Hawaiian monk seals are amazing marine mammals and primitive creatures that have been around for millions of years.
They can be found lingering on beaches all over Hawaii, making it easy to spot them if you know when and where to look.
For this reason, we've compiled the 5 best beaches in Oahu where you can see these incredible creatures in their natural habitat.
Where to Spot Monk Seals in Oahu - The Best Beaches
These gentle giants can weigh up to an incredible 450 pounds, and they're an endangered species native to the Hawaiian Islands.
Oahu is the perfect place to spot them, with plenty of rocky shores where they love to rest and soak up the sun.
To make sure you see as many seals as possible, head to one of the five best spots on the island.
Here below, we'll go through all the best beaches in Oahu where you can see the monk seals.
Ka’ena Point State Park
Ka’ena Point State Park is the perfect spot to take a stroll and catch a glimpse of these cute creatures.
The park is not only home to an array of unique hiking trails and mesmerizing tide pools, but it also offers an opportunity to get up close and personal with one of the world's rarest seal species.
The entire hike takes around 5 miles. You should wear comfortable shoes as some areas can be a bit steep and the rocks can be slippery when wet.
Keep your eyes peeled, as you might also see nesting Albatross and maybe even a few whales if you're lucky!
Ka'ena Point State Park is a great spot for a 5-mile hike, offering the chance to see rare seal species, nesting albatross, and even whales if you're lucky!
Kaimana Beach in Waikiki, where you can bask in the warmth of the Hawaiian sun while enjoying surfable waves and exciting snorkel spots.
On top of that, you will spot some monk seals and sea turtles bobbing around in the crystal-clear waters.
Monk seals give birth and raise their pups for several weeks in this beach. You will see them sleeping on the beach, sunbathing offshore, or swimming underwater.
Make sure to come early and keep an eye out for these beautiful creatures as they nap on the sandy beach or play in the water.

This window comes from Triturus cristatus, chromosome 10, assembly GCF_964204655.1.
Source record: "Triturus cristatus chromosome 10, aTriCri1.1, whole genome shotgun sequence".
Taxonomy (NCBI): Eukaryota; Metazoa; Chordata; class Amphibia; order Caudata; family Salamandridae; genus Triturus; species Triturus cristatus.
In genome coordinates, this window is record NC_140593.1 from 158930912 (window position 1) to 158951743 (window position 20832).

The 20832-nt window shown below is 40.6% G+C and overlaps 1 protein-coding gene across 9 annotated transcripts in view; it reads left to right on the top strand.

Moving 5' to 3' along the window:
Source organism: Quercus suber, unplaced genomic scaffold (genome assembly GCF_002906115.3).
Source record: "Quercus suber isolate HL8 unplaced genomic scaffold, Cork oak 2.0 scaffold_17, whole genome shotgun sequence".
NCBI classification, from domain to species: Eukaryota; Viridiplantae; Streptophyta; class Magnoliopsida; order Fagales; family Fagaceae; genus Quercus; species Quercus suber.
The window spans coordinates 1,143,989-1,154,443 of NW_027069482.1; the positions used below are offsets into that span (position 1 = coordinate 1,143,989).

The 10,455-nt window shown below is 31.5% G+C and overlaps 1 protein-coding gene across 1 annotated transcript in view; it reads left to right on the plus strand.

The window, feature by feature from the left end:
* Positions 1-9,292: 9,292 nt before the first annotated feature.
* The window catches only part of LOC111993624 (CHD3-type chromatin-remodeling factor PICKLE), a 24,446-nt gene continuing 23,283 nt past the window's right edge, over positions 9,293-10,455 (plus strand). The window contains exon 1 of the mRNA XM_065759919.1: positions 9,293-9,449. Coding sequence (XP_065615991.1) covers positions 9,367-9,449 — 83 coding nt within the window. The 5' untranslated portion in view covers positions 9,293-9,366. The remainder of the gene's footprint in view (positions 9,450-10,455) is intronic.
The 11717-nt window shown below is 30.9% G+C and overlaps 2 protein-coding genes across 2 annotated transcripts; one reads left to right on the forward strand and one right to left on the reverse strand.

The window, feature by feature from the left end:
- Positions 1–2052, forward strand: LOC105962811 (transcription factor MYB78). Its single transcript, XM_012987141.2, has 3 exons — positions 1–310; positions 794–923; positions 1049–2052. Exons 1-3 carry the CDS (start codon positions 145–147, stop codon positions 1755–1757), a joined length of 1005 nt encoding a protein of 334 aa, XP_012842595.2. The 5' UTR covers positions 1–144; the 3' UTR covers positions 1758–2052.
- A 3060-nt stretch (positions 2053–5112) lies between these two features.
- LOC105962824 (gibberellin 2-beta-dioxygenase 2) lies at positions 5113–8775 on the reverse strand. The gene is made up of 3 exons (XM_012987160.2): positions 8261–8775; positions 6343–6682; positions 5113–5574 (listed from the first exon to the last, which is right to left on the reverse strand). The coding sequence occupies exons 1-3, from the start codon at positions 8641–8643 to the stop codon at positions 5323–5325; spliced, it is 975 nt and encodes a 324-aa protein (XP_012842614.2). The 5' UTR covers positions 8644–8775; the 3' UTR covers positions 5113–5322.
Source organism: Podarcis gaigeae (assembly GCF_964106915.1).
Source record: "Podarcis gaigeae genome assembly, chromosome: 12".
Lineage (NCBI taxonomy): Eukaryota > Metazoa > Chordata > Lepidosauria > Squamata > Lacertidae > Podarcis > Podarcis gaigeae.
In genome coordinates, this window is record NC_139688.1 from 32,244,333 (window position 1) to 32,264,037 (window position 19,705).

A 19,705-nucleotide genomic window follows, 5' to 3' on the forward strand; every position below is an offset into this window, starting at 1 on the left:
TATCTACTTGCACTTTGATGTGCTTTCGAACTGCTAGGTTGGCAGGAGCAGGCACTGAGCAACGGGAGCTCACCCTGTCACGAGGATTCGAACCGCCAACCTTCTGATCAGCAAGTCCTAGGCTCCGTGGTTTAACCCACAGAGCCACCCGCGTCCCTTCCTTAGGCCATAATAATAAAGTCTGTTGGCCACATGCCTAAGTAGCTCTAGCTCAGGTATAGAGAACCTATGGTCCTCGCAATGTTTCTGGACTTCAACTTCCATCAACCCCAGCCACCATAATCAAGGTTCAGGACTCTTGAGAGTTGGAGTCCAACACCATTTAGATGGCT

Kaimana Beach in Waikiki is the perfect spot for sunbathing, surfing, and snorkeling with the added bonus of observing monk seals and sea turtles playing in the crystal-clear waters.
Hanauma Bay is a gem on Oahu's coastline, making it a popular choice for tourists from all over the world.
The reef surrounding the beach attracts all sorts of sea life, from tropical fish to sea turtles, and monk seals.
You will see them resting or sunbathing on the beach during your snorkel adventure.
This beach also has an incredible tide pools - to make sure that you won't miss it. While you swim, please wear your swimming shoes because there are sea urchins in the water.
This beach on Oahu is a popular tourist spot, with stunning coral reefs and tide pools that are home to an abundance of sea life, including tropical fish, sea turtles and monk seals.
Laniakea Beach, also known as Turtle Beach, for some sea creature spotting. This hidden gem is around 40 minutes from Honolulu.
While most people are focused on the sea turtles, if you keep walking down the beach, you may be spot some Hawaiian rare monk seals.
Just be cautious if you go for a swim, as the water can be rough and more suitable for surfing. If you do decide to snorkel, be sure to wait for calm waters and bring some swimming shoes and goggles.
Laniakea Beach is a hidden gem filled with opportunities to spot a variety of sea creatures, including Hawaiian monk seals, but swimmers should be cautious due to the rough waters.
Pokai Bay Beach Park
It's a local hotspot for family-friendly fun. With calm and clear waters, this beach is perfect for all skill levels.
In addition, this beach is famous for spotting monk seals in their natural habitat. Many people see them swimming beneath the waves, while others have spotted them sunbathing on the sand.
Luckily, keep an eye out for playful pods of dolphins passing by, Pokai Bay Beach Park has it all.
Pokai Bay Beach Park is a great place for family-friendly fun, with calm waters perfect for swimmers of all skill levels and plenty of chances to spot monk seals and dolphins.